You may feel like there's nothing you can do to help your partner address the lasting effects of childhood sexual abuse, but Dr. Howard Fradkin says there's always hope. Discover ways to help your partner cope...and strengthen your relationship along the way.
- If you remember just one thing, it's that love is very powerful. Communication, acceptance and caring for a survivor is very critical to that man, making him feel safe enough to talk with you. Remember: A survivor has had his trust betrayed, oftentimes by someone he knew or knew well, so his ability to trust others has been substantially impaired. Regardless of whether you're close to a man who has told you he is a survivor or you only suspect a man may be a survivor, it's very important to support him and earn his trust slowly.
- Never assume or tell a man you know he's a survivor of sexual abuse. If you suspect it, it's important to be gentle, because a survivor walks around with a great deal of shame, as men are "not supposed to be" victims. A gentle response might be to tell him: "I am here to listen to you. I am here to provide support to you, to talk about any problems you are having. I know you may be afraid of judgments. The only judgment I will have of you if you ask for my help is to give you my respect for your courage."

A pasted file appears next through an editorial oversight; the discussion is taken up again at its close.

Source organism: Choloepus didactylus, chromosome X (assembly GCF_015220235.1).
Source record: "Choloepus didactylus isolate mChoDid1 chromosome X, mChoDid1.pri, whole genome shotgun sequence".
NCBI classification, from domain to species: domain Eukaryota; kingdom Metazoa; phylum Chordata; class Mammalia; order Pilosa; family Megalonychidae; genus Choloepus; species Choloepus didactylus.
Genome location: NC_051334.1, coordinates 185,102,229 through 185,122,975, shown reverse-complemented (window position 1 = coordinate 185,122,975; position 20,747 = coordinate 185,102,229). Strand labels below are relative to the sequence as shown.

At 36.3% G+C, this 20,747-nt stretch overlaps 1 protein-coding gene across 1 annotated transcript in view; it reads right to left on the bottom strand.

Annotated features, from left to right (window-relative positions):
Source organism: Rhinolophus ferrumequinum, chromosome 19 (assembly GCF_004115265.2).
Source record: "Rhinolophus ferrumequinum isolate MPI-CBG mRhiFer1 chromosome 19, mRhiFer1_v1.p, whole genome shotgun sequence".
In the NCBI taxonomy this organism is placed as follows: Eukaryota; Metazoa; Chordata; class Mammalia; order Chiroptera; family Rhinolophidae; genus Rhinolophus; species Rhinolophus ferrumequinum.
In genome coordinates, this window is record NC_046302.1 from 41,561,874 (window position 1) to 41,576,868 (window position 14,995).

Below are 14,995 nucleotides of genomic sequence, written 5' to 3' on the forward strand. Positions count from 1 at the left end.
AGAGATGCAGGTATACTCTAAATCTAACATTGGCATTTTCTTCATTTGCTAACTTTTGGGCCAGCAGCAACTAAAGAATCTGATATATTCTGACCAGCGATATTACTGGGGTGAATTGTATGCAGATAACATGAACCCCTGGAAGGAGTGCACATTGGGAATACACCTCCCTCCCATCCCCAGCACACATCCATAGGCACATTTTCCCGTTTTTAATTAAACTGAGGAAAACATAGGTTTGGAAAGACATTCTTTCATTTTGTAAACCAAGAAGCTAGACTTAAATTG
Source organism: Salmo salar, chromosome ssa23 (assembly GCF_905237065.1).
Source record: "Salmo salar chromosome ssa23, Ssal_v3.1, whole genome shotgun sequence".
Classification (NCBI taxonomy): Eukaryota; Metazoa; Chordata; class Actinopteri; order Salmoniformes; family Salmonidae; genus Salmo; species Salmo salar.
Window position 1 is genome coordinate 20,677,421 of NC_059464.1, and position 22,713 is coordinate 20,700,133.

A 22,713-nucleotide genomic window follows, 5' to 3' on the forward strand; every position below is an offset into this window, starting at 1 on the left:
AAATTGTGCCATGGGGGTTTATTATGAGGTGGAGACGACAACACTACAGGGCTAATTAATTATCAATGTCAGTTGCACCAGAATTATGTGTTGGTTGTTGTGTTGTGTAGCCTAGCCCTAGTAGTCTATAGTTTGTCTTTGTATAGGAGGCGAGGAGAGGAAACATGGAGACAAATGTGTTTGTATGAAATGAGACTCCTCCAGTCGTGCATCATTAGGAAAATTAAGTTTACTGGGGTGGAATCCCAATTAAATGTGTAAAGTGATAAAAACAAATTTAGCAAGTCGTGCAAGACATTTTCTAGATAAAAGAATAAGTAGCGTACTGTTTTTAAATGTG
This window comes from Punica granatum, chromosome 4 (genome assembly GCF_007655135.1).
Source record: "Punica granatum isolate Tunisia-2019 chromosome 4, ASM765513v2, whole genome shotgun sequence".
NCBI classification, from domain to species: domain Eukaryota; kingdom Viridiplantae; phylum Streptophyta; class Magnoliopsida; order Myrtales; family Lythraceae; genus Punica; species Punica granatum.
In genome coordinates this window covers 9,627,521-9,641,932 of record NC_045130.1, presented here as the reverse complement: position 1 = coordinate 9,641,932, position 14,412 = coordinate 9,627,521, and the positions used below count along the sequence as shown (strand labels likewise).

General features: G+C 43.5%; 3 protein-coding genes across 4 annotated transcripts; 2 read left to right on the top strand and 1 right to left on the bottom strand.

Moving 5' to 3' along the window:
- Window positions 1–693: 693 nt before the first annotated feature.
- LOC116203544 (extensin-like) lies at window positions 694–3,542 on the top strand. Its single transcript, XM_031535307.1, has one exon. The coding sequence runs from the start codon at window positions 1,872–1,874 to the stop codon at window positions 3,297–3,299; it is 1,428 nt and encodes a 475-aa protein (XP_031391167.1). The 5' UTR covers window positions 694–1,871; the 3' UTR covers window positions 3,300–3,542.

- When your partner does choose to tell you about his abuse, it will be a normal reaction to wonder if it is true. In fact, you may want to disbelieve your partner's truth because you feel way too much pain hearing about it. If you know the perpetrator, it may be even more difficult, especially if you have positive feelings or perceptions about the perpetrator. On occasion, there are ways to validate a survivor's story, but oftentimes, it's his word versus the perpetrator's. Being believed is one of the greatest gifts you can give a survivor. Empathizing with him about his pain, betrayal and shame is another great gift. Think about this: Given how difficult it is for most men to acknowledge they have been abused, why would you think they would make up a story about being abused? Lying is extremely rare; for most survivors, it takes a great deal of courage to speak the truth, and when they do, they need your acceptance.
It's natural for you to want your partner to talk about his abuse, his feelings and reactions. Just because you want to know doesn't mean your partner wants to talk. Tell him it's okay to take his time, to do it at a pace that feels safe enough for him. He may need to tell his story a little bit at a time, rather than all at once. In fact, for most men, this is preferable so they don't become overwhelmed.